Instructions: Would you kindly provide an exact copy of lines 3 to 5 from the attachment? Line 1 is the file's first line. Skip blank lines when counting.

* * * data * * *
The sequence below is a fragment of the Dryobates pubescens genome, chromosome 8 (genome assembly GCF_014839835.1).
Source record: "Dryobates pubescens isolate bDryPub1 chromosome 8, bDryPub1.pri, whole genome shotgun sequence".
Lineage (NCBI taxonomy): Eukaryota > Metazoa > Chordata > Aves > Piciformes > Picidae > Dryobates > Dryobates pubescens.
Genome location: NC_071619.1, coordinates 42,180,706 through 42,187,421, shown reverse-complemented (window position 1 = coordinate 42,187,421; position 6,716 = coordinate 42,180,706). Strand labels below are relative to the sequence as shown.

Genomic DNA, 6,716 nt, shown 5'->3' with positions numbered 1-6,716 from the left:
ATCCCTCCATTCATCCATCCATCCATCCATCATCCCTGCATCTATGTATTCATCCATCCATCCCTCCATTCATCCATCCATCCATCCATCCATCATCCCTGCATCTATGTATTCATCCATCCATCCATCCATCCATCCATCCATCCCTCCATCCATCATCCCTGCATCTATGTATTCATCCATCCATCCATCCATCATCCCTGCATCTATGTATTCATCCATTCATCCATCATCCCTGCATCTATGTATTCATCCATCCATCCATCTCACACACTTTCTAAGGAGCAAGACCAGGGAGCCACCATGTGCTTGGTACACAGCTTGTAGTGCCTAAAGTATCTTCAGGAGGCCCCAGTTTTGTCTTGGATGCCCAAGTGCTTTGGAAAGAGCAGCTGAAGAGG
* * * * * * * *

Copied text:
Lineage (NCBI taxonomy): Eukaryota > Metazoa > Chordata > Aves > Piciformes > Picidae > Dryobates > Dryobates pubescens.
Genome location: NC_071619.1, coordinates 42,180,706 through 42,187,421, shown reverse-complemented (window position 1 = coordinate 42,187,421; position 6,716 = coordinate 42,180,706). Strand labels below are relative to the sequence as shown.

Genomic DNA, 6,716 nt, shown 5'->3' with positions numbered 1-6,716 from the left: